The greatest skate
To say Patrick Chan blew away the competition as he skated to his fourth straight national men’s title is a gross understatement. It was, according to the Vancouver Sun, “inarguably the greatest skate ever by a Canadian.” Chan didn’t so much as wobble as he laid out two back-to-back quads—the calling card of the sport’s greats—and went on to shatter the world record score for a male skater. “Brian Orser? Kurt Browning? Elvis Stojko? All great on any number of days,” wrote Cam Cole. “None as great as Chan was, on this one.” The spellbound crowd in Victoria brought down the house as Chan, finally, slowed to a stop. “That was the reaction I wanted at the Olympics,” said the Toronto native. “That’s what I dreamed about every night when I went to bed. And I finally got it.”
Attack of the former presidents
The dust has barely settled after former dictator Jean-Claude Duvalier’s arrival in Haiti, and another name from the country’s past is attempting a return to the homeland. Former president Jean-Bertrand Aristide, who’s been living in exile in South Africa since being forced from office in a 2004 coup, is eager to return, he said this week, to serve his “Haitian sisters and brothers as a simple citizen in the field of education.” “Baby Doc” Duvalier, meanwhile, whose lavish life in exile in France was abruptly halted by a pricey divorce, says he’s returned “to help”—not, as is widely suspected, to lay claim to a frozen Swiss bank account. Now that he’s there, investigators are building a fresh case against him over the alleged theft of $120 million—what they describe as a “gigantic fraud . . . from one of the poorest populations on Earth.”
Alas, poor Andy
British PM David Cameron’s embattled communications chief Andy Coulson stepped down on Friday amid continued questions about his possible involvement in the illegal hacking of celebrity voice messages when he was editor of the News of the World—making him, as Britain’s Independent cheekily reported, “the first person in history to resign twice for something of which he knew nothing.” In lesser political disgraces, a British MP was interrupted mid-speech by his own musical tie, whose tinny tune was picked up by his mike. Baffled MPs hunted for the source, until Tory backbencher Nadhim Zahawi realized who was to blame. “I apologize,” he said. “It is my tie to support the campaign against bowel cancer.” “Perhaps next time the honourable gentleman will be more selective in the ties he wears in the chamber,” said deputy speaker Dawn Primarolo.
A sister act to beat all sister acts
After a cliffhanger tease, Oprah fans were treated on Monday to the queen of all TV reveals: they met the long-lost half-sister of Oprah Winfrey. Winfrey’s mom, Vernita Lee, had put Patricia up for adoption shortly after her birth without ever telling Oprah, then nine. Patricia has known about her famous sibling since 2007. Yet, said Oprah, she “never once thought to go to the press.” The “miracle of miracles” surfaced, yes, almost miraculously, as some critics have noted, just as Oprah launches OWN, her new TV network.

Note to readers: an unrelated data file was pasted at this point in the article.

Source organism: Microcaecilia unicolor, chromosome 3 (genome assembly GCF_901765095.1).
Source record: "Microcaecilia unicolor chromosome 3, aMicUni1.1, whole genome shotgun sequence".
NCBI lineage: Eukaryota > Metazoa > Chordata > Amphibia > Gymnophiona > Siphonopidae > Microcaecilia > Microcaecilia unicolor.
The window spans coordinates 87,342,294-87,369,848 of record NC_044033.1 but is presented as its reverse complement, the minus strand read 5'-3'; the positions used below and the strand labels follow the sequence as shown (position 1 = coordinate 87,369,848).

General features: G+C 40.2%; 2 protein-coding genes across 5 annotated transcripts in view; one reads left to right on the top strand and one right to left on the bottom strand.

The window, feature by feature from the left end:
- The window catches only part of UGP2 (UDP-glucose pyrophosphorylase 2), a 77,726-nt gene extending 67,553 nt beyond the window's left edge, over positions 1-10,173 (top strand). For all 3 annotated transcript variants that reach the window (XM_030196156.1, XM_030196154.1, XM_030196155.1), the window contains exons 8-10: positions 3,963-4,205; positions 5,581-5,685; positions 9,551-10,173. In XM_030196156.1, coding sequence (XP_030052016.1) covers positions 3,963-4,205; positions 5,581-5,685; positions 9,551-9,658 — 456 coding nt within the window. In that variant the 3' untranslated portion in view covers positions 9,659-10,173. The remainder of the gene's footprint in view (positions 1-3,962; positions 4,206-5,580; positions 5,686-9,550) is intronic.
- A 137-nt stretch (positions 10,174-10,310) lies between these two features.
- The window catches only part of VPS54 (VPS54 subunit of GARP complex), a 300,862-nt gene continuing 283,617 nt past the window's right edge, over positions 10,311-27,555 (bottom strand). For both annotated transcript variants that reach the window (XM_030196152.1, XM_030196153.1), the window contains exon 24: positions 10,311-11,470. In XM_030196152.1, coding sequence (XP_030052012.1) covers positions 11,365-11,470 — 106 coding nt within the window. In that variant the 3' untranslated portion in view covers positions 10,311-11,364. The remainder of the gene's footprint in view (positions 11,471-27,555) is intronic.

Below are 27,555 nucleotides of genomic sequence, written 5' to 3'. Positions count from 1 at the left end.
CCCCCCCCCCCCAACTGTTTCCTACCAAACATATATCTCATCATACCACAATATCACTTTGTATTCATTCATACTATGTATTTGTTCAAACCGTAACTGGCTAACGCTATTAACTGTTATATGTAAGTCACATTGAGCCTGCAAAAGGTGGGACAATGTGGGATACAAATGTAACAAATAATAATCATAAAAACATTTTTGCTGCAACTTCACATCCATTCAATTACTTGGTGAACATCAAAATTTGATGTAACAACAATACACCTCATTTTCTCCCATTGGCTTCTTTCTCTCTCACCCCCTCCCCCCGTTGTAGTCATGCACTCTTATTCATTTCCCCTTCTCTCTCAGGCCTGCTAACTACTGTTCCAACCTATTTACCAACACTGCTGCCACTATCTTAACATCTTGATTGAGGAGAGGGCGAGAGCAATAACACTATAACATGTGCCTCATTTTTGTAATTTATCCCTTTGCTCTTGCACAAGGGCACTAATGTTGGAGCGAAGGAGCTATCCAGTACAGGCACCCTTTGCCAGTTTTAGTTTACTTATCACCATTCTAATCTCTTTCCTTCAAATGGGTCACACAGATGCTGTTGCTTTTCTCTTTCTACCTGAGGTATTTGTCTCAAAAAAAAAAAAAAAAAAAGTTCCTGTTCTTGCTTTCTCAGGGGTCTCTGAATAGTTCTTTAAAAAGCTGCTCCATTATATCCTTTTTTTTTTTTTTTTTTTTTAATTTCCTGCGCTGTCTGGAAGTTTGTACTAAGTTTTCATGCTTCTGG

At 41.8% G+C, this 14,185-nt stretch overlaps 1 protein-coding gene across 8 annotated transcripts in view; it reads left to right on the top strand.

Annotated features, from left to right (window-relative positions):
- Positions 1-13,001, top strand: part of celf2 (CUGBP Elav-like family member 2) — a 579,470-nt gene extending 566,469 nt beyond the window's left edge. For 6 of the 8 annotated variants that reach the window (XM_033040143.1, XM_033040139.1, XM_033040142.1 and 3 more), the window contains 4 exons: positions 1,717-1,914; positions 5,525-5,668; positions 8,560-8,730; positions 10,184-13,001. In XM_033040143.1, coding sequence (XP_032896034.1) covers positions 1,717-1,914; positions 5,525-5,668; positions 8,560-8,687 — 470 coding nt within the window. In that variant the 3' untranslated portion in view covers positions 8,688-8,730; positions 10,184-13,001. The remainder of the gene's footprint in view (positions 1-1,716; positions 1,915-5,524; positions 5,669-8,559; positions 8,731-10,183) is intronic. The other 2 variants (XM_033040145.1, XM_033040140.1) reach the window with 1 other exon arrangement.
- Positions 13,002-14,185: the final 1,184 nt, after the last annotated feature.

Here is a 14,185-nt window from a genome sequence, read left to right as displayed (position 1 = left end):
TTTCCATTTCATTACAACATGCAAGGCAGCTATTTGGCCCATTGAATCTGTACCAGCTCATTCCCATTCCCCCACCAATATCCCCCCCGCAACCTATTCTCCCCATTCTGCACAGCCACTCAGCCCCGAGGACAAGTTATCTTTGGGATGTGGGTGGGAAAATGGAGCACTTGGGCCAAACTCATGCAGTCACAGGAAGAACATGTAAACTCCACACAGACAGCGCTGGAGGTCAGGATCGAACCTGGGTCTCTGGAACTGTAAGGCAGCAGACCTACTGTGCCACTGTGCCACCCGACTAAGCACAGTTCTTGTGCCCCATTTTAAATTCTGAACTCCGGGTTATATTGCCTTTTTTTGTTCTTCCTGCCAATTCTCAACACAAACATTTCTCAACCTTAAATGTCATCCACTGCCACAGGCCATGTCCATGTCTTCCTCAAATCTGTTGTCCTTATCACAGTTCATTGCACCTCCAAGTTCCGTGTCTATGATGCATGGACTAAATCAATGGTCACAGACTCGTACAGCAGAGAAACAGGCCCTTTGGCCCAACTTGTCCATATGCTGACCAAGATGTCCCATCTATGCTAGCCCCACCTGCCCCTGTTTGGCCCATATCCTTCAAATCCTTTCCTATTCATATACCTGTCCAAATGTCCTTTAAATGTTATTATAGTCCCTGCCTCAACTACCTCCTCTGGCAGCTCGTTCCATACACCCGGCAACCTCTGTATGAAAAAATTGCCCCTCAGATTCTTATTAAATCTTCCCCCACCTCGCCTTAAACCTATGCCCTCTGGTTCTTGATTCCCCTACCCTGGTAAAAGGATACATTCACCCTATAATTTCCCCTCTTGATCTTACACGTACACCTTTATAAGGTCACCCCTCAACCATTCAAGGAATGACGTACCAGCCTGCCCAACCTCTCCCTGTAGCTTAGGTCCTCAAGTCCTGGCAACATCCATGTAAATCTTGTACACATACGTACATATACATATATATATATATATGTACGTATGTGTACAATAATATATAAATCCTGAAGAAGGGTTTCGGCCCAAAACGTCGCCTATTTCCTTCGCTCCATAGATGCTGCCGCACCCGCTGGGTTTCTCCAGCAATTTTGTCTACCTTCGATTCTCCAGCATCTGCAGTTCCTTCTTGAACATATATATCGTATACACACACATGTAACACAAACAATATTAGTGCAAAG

Now that’s a return
Even if she doesn’t win the Australian Open, Kim Clijsters won’t soon be forgotten by tennis fans Down Under. Last week, in a delicious moment of live TV, Clijsters called out ex-Aussie pro Todd Woodbridge. “So you thought I was pregnant,” said the 28-year-old champ, making Woodbridge, now a colour commentator, go beet red. Twisting the knife a little deeper, she quoted from a text he’d sent doubles champ Rennae Stubbs: “she looks really grumpy and her boobs are bigger!” “I saw him walk out there,” Clijsters later said, “and I thought, ‘okay, I’m going to get him back now.’ ”
And he’s out
Premier Ed Stelmach shocked Albertans by announcing he will not run in the province’s next general election. Stelmach, 59, will govern until he formally resigns as Progressive Conservative leader at “a further date.” Stelmach was elliptical about his reasons for quitting, but admitted he is unlikely to run a surplus in the 2012 budget, as he intended. His common touch saw him win 72 of Alberta’s 83 seats in 2008’s election, but controversies over oil royalties and health care centralization were followed by the rise in polls of a right-wing schismatic party, the Wildrose Alliance, led by Danielle Smith. Stelmach may be buying time for a successor; he noted at his press conference the next election legally need not happen before March 2013.